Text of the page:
This week the markets continued to digest the election news in an attempt to understand how the changes in government will impact the economy and markets. Stocks were up a bit less than one percent this week and bond yields continued to grind higher with longer-term bonds up about .10 percent in yield.
Following the election last week the bond market has sold off, due to speculation about President-elect Trump’s economic policies possibly causing faster growth and higher inflation. Bond prices and yields move inversely to one another so when bond prices decline yields move up. Inflation is the enemy of the bond market, because bonds have fixed payments and if inflation increases unexpectedly it erodes the value of fixed bond payments.
Too much or too little inflation is a bad thing. Excess inflation, such as was experienced in the late 1970s in the United States, or hyperinflation that often occurs in developing nations can create an environment where costs spiral out of control. Conversely, deflation is also a negative scenario. In the case of deflation, prices continually drop and as a result consumption also drops as consumers wait for lower prices. Japan has suffered from this condition to some degree for the last decade and is attempting to climb out of deflation via aggressive economic stimulus.
When inflation expectations rise and bonds sell off the term “bond vigilantes” is often used in the media to describe the market activity. Essentially “bond vigilantes” describe investors that either refuse to buy bonds issued by a government or actively sell bonds issued by a government. At its extreme, it is a reaction by the investment community that it is displeased by the economic policies of a government. In the 1990s, the bond market aggressively sold off in reaction to some of President Bill Clinton’s domestic economic policies. He was even quoted as saying, “You mean to tell me that the success of the economic program and my reelection hinges on the Federal Reserve and a bunch of (expletive) bond traders?”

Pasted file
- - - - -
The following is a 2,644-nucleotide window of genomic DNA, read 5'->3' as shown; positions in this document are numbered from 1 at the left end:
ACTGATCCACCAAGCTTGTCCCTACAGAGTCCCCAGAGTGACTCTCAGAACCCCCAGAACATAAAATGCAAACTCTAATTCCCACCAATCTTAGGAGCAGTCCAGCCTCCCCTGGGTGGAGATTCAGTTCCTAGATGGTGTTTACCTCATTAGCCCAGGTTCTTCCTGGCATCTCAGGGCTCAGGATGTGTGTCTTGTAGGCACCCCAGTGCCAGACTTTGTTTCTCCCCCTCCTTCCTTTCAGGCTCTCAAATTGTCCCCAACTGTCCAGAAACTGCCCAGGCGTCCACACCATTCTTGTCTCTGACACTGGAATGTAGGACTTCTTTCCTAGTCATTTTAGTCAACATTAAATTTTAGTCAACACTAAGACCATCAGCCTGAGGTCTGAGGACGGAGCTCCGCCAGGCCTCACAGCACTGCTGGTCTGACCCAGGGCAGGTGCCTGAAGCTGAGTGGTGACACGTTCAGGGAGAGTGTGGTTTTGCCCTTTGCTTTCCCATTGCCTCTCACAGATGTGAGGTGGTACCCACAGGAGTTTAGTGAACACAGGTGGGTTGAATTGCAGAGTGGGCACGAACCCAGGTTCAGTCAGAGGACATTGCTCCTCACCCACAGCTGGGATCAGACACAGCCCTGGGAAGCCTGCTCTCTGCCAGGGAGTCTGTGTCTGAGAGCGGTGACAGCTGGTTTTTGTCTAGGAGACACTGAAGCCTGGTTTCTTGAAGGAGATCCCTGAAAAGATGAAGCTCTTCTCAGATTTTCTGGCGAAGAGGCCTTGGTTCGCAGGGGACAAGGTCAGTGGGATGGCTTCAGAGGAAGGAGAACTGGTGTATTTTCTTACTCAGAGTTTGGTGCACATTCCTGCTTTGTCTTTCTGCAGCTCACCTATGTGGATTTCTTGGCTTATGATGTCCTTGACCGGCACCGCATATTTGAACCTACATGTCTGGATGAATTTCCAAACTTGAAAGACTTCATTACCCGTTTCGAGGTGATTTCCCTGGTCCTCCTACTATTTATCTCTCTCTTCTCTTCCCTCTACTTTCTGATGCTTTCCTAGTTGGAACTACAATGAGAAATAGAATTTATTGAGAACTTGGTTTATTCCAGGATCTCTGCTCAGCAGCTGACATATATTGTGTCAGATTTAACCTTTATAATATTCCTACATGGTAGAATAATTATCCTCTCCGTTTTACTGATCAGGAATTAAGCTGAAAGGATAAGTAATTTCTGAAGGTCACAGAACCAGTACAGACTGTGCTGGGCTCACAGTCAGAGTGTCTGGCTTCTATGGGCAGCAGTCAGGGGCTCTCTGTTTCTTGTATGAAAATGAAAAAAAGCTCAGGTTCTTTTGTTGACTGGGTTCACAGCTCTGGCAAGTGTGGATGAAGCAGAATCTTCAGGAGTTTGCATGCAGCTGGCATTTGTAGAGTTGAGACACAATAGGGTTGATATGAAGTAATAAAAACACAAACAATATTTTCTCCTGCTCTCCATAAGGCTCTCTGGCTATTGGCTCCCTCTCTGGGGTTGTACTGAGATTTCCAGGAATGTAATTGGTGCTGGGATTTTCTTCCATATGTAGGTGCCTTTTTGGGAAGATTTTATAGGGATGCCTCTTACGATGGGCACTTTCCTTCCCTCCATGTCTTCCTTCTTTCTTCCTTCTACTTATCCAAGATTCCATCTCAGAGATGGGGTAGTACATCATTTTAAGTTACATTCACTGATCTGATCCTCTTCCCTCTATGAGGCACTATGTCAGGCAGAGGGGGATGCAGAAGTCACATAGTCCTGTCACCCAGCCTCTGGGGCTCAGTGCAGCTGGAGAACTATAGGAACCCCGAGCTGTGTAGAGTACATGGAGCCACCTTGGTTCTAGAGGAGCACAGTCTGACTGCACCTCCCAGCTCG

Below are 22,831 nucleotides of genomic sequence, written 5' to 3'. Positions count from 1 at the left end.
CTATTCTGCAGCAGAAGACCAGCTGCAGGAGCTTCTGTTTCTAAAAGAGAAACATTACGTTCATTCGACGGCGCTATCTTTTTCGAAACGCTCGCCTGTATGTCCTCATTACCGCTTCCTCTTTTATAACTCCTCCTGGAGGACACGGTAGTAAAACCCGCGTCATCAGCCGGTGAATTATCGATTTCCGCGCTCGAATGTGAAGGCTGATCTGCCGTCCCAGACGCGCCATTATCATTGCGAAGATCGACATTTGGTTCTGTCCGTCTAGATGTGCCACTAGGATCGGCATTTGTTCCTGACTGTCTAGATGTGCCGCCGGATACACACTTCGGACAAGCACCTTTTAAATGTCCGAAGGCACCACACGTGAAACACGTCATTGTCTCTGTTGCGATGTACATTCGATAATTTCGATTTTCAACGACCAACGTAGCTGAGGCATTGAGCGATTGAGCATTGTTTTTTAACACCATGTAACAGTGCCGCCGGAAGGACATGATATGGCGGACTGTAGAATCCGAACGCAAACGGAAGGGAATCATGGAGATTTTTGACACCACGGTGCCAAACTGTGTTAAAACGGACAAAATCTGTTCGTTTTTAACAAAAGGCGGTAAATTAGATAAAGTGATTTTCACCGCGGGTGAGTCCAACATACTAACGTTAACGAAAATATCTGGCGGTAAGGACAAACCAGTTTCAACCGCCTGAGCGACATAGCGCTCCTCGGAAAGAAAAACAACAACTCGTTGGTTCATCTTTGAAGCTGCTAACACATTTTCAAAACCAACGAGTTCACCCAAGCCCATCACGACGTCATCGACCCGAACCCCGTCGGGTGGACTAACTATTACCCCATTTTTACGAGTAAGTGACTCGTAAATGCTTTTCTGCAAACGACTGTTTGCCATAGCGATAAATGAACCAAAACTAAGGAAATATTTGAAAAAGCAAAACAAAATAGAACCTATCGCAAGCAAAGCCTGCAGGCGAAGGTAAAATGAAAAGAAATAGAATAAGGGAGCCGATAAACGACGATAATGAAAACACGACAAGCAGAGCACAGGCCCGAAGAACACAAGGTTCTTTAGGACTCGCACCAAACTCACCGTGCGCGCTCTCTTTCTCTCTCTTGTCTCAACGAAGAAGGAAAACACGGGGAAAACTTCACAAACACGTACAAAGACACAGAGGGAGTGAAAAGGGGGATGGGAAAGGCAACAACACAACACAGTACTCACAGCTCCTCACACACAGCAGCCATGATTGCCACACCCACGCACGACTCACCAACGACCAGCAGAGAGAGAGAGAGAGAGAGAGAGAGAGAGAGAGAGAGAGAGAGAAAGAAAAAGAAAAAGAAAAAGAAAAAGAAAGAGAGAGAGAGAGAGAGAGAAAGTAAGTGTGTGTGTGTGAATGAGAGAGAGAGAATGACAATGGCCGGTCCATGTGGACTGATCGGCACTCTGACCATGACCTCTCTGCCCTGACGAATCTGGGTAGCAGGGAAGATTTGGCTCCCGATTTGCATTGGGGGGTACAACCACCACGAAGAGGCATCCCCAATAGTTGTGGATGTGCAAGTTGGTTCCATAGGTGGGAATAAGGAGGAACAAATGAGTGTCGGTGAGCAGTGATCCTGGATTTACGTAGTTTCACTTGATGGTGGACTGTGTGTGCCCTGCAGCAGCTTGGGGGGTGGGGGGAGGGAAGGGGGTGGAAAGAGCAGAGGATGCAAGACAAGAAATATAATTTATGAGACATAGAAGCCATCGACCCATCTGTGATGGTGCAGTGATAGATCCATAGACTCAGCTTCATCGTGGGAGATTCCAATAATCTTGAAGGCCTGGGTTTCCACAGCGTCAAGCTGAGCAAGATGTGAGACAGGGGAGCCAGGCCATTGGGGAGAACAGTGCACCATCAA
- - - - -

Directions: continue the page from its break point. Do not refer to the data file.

While interest rates have moved higher since the election and inflation expectations have moved higher slow growth still plagues much of the developed world. Low yields beyond the United States should keep our interest rates from climbing sharply. Interest rates have reacted in a similar fashion abroad and the silver lining of this change in interest rates is that there is now about $8.7 trillion in negative yielding debt in the world – down from $12 trillion earlier in the year. Governments abroad are realizing that low interest rates can only help so much and that negative interest rates actually hurt as opposed to help an economy.
The bond vigilantes at work today are fairly subdued compared to other times in history. Bond yields were moving higher prior to the election based upon the bond market anticipating the Federal Reserve moving short-term bond yields higher and a small tick-up in inflation. The move up in interest rates in response to the election has brought the U.S. 10-year Treasury close to where it began the year. How the new government’s policies actually impact the economy and interest rates remains to be seen.
Our Takeaway for the Week:
It is too soon to know what the longer-term impact will be with the change in political landscape. Markets have moved very fast in an attempt to anticipate what is unknowable at this point.